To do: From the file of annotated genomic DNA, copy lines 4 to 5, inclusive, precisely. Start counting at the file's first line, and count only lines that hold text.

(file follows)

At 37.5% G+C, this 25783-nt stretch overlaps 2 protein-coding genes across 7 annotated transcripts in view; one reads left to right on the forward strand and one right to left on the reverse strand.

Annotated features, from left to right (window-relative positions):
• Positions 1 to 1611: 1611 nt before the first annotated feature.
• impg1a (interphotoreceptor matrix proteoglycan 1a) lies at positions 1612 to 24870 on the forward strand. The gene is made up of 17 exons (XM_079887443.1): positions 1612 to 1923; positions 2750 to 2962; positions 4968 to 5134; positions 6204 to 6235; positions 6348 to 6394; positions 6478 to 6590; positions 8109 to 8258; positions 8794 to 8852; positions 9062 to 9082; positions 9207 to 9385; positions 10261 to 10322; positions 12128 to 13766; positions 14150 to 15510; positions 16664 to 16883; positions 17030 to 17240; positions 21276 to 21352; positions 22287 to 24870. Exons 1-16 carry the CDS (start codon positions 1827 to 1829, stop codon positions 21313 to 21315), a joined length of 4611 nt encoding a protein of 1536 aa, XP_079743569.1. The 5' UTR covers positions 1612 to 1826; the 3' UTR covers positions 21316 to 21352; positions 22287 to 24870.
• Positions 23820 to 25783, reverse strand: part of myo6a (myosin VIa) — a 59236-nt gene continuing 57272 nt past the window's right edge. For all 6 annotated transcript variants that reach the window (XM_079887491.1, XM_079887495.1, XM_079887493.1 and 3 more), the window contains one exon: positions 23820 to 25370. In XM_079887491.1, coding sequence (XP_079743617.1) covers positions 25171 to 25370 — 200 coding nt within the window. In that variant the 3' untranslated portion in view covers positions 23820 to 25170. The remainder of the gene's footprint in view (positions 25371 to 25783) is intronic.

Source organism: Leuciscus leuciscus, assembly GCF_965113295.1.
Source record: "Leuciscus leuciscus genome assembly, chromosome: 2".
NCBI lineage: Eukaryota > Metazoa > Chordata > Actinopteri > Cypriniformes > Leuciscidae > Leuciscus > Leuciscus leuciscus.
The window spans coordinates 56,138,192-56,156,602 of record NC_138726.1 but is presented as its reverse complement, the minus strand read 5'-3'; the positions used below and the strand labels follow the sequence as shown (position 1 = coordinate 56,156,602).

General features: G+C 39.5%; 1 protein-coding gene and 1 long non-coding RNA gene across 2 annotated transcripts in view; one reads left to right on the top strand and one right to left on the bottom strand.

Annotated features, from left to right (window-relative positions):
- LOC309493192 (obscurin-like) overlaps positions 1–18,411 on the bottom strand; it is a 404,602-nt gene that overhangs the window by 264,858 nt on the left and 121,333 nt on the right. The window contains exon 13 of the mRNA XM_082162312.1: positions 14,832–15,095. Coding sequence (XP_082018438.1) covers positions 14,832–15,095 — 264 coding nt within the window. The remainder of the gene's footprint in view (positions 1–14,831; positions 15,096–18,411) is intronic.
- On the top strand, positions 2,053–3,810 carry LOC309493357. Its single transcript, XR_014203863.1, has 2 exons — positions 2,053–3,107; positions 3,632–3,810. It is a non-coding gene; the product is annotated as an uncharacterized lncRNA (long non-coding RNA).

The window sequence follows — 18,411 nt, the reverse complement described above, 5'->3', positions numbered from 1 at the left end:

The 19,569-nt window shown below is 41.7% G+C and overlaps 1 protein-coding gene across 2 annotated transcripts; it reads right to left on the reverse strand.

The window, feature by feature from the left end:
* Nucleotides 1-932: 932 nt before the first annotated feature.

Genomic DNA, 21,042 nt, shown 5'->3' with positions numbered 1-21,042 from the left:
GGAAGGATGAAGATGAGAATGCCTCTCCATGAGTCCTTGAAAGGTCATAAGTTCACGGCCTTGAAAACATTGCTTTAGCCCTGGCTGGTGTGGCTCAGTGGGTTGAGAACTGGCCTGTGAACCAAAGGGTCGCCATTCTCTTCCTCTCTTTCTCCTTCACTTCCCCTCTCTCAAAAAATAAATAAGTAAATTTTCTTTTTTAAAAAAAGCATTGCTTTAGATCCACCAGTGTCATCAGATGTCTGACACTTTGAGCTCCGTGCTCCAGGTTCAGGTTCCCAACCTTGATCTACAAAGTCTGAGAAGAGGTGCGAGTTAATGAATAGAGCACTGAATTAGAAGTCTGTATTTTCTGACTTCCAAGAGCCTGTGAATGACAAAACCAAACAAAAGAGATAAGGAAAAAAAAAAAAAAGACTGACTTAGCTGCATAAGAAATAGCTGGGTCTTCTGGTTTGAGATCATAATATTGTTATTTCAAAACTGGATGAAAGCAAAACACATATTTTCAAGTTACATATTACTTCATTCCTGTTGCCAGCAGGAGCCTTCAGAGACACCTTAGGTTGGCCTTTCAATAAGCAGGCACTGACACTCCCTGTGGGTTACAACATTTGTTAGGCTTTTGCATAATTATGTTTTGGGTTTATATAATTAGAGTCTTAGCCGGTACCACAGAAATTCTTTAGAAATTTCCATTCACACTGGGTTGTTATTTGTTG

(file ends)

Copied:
• impg1a (interphotoreceptor matrix proteoglycan 1a) lies at positions 1612 to 24870 on the forward strand. The gene is made up of 17 exons (XM_079887443.1): positions 1612 to 1923; positions 2750 to 2962; positions 4968 to 5134; positions 6204 to 6235; positions 6348 to 6394; positions 6478 to 6590; positions 8109 to 8258; positions 8794 to 8852; positions 9062 to 9082; positions 9207 to 9385; positions 10261 to 10322; positions 12128 to 13766; positions 14150 to 15510; positions 16664 to 16883; positions 17030 to 17240; positions 21276 to 21352; positions 22287 to 24870. Exons 1-16 carry the CDS (start codon positions 1827 to 1829, stop codon positions 21313 to 21315), a joined length of 4611 nt encoding a protein of 1536 aa, XP_079743569.1. The 5' UTR covers positions 1612 to 1826; the 3' UTR covers positions 21316 to 21352; positions 22287 to 24870.
• Positions 23820 to 25783, reverse strand: part of myo6a (myosin VIa) — a 59236-nt gene continuing 57272 nt past the window's right edge. For all 6 annotated transcript variants that reach the window (XM_079887491.1, XM_079887495.1, XM_079887493.1 and 3 more), the window contains one exon: positions 23820 to 25370. In XM_079887491.1, coding sequence (XP_079743617.1) covers positions 25171 to 25370 — 200 coding nt within the window. In that variant the 3' untranslated portion in view covers positions 23820 to 25170. The remainder of the gene's footprint in view (positions 25371 to 25783) is intronic.